Medieval wood riving is a slow, methodical business. But it's amazing what you can get done with axes and hammers.
The movie describes an attempt to split a thirteen meter long log of pine tree. The riving was done by radial cuts. The original was founded in the spire of the church of Hardemo southwest of Örebro city in the province of Närke. The church was built approximately between 1180 – 1220. These rafts are produced from the log by a method which never been documented before. One side of the rafts is raw sapwood which is rare in churches from the Middle age. All woodworking are done with tools that are modelled on archaeological findings. The felling and riving of the tree are performed with a few axes and tools.
Amazingly relaxing video. Read the rest
In the north of Burgandy, France, a group of history buffs are hard at work building a castle, from scratch, using traditional building methods and materials--and they've been at it for TWENTY YEARS. The project is supported entirely on the backs of donations and hard, dedicated, manual labor.
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Woodworker John Malecki created this amazing river table with a massive piece of gnarly claro walnut and a lot of elbow grease. The end result is worth all the effort. Read the rest
People who need custom furniture in the future may be able to feed the design into a program and then have robot-assisted carpentry do the rest. Read the rest
Frank Howarth has "been into spheres lately."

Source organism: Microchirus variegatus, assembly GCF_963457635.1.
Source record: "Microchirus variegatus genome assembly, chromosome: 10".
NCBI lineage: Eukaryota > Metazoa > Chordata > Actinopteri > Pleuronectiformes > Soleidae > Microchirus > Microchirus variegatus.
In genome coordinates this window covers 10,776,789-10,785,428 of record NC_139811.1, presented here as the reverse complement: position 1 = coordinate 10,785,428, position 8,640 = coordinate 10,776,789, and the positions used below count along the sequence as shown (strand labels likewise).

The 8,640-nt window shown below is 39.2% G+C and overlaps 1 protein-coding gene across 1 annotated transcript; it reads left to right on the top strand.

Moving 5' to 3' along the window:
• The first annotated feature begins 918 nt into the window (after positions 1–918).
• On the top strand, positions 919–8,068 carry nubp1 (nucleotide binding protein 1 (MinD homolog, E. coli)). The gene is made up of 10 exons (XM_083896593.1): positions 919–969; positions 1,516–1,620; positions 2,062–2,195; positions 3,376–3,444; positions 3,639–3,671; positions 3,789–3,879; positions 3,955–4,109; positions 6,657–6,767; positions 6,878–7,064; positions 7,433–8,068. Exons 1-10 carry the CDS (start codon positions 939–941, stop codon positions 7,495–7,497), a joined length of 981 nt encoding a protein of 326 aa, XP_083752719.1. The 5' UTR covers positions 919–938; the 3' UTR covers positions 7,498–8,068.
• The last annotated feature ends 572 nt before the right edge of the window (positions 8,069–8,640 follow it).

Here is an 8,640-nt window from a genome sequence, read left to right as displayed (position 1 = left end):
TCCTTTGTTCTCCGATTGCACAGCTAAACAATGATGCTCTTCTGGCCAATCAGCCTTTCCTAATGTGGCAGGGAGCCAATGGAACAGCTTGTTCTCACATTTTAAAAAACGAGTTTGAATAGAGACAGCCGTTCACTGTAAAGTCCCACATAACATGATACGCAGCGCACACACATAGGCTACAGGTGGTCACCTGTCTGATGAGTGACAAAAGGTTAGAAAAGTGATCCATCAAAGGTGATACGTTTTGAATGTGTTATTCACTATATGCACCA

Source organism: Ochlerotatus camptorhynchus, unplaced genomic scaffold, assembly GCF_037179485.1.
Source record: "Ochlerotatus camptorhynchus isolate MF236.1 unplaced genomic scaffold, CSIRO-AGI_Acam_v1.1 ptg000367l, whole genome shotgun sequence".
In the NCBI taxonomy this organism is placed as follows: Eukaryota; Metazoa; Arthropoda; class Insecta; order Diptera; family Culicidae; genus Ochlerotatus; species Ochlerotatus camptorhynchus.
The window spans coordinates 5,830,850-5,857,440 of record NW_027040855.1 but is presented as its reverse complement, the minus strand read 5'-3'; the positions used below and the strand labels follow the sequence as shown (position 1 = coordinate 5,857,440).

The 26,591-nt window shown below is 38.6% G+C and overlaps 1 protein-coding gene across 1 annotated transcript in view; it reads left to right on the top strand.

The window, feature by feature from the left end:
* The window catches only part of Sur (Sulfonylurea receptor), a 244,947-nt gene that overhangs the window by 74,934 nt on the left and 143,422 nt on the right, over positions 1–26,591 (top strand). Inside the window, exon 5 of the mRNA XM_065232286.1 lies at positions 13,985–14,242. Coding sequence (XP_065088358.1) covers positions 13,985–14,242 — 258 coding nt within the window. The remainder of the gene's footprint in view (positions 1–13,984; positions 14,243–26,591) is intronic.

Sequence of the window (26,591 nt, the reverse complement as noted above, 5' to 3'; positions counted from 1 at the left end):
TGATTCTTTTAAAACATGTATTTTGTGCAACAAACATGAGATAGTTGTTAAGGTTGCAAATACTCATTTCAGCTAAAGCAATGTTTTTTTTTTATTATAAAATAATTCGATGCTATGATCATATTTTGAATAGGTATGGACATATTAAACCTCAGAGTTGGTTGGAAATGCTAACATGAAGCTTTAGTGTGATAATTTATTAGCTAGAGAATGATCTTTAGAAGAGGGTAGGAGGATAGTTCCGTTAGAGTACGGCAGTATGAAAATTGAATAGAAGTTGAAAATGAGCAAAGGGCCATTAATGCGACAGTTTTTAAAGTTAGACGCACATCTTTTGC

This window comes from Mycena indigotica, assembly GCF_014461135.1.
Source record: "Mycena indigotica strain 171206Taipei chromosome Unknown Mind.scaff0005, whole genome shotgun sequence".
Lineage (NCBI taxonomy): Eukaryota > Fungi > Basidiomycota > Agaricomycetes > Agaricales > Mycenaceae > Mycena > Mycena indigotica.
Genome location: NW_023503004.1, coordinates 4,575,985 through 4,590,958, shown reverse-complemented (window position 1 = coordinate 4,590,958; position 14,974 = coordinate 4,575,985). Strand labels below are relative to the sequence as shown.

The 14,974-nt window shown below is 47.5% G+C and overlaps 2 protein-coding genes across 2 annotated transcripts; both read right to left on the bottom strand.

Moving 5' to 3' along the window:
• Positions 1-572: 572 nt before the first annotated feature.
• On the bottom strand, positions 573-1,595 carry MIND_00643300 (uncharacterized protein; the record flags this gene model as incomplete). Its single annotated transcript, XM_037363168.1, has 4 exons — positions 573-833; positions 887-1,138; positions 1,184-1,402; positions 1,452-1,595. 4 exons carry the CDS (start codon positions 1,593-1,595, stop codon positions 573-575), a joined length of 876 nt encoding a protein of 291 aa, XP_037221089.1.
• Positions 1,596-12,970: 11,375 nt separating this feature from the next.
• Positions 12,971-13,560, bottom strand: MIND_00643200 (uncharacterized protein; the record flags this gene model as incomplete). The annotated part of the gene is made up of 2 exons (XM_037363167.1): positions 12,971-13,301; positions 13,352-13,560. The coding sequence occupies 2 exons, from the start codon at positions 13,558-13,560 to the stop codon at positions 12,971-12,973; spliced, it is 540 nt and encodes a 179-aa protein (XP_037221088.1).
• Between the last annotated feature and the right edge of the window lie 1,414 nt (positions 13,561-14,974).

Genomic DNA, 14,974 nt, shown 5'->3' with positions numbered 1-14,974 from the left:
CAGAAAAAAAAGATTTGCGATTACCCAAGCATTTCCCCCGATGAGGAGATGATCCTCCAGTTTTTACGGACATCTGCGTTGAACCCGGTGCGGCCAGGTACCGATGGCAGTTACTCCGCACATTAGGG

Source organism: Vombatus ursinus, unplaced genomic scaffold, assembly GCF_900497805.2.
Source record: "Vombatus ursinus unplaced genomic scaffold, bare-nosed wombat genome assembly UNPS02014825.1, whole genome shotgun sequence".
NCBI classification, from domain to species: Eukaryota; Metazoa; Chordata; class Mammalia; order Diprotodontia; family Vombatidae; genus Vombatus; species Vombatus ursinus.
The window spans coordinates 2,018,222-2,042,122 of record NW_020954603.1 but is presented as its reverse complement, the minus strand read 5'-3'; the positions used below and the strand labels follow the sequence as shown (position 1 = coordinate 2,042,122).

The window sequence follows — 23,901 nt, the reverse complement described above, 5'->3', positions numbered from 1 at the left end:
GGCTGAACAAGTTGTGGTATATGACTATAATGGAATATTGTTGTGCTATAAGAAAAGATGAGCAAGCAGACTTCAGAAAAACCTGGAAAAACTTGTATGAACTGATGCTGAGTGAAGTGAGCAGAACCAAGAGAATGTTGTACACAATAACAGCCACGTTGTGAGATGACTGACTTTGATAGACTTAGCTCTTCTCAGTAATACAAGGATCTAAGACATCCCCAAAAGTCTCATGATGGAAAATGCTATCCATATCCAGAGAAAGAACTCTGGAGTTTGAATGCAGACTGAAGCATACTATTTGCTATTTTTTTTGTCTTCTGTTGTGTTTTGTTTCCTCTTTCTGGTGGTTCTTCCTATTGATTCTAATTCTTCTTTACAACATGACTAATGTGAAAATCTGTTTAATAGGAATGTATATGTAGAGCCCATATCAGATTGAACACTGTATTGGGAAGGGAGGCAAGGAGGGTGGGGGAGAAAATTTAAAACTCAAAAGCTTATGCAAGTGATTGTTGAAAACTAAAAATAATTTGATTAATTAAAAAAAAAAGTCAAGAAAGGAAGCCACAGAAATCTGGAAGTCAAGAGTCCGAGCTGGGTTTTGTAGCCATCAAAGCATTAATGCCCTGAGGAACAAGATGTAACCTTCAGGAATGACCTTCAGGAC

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I have woodturned an 8 ball from a chunk of walnut that has been kicking around the shop for about a decade. I first turned a sphere from the walnut. I originally was thinking of making it into a Death Star but then we came up with the idea of making it into an 8 ball. I cut the white of the 8 into the walnut sphere on a CNC router. A large part of this project was figuring out how to hold the sphere on the CNC table securely. Then I cut the white of the 8 from a piece of maple to fit into the sphere. I then continued turning the sphere and made the 8 flush with the surface. I used walnut oil for the finish.
Watching Laura Kampf build a poplar projector box is an education in 1) excellent craftsmanship and 2) tools I must now get. The way dovetail jointing is illustrated is particularly fascinating: in 5 minutes of well-shot arty youtube cinema I feel I learned more than a dozen talky howto videos where the content is buried somewhere after a minute of intro music, five minutes of "HEY GUYS" rambling, and nine more fooling around in the shop. Don't miss the sketchbook! Read the rest
André Roubo's series on carpentry called L'Art du Menuisier mentions a polissior, a small device made of broom straw for polishing wood. In the two centuries since Roubo's book, the device had faded from memory until a couple of years ago, when Don Williams recreated one from an illustration in Roubo's book. It turned out to work amazingly well. Read the rest
Japanese joinery is a kind of practical discipline of puzzle-boxes, in which precise, clever wooden interlocks are used to made secure joints without glue or nails. Read the rest
I've seen variations on pipe-and-wood bookshelves but this set (and howto) by Reddit user's bobatsfight is a terrific accomplishment! Read the rest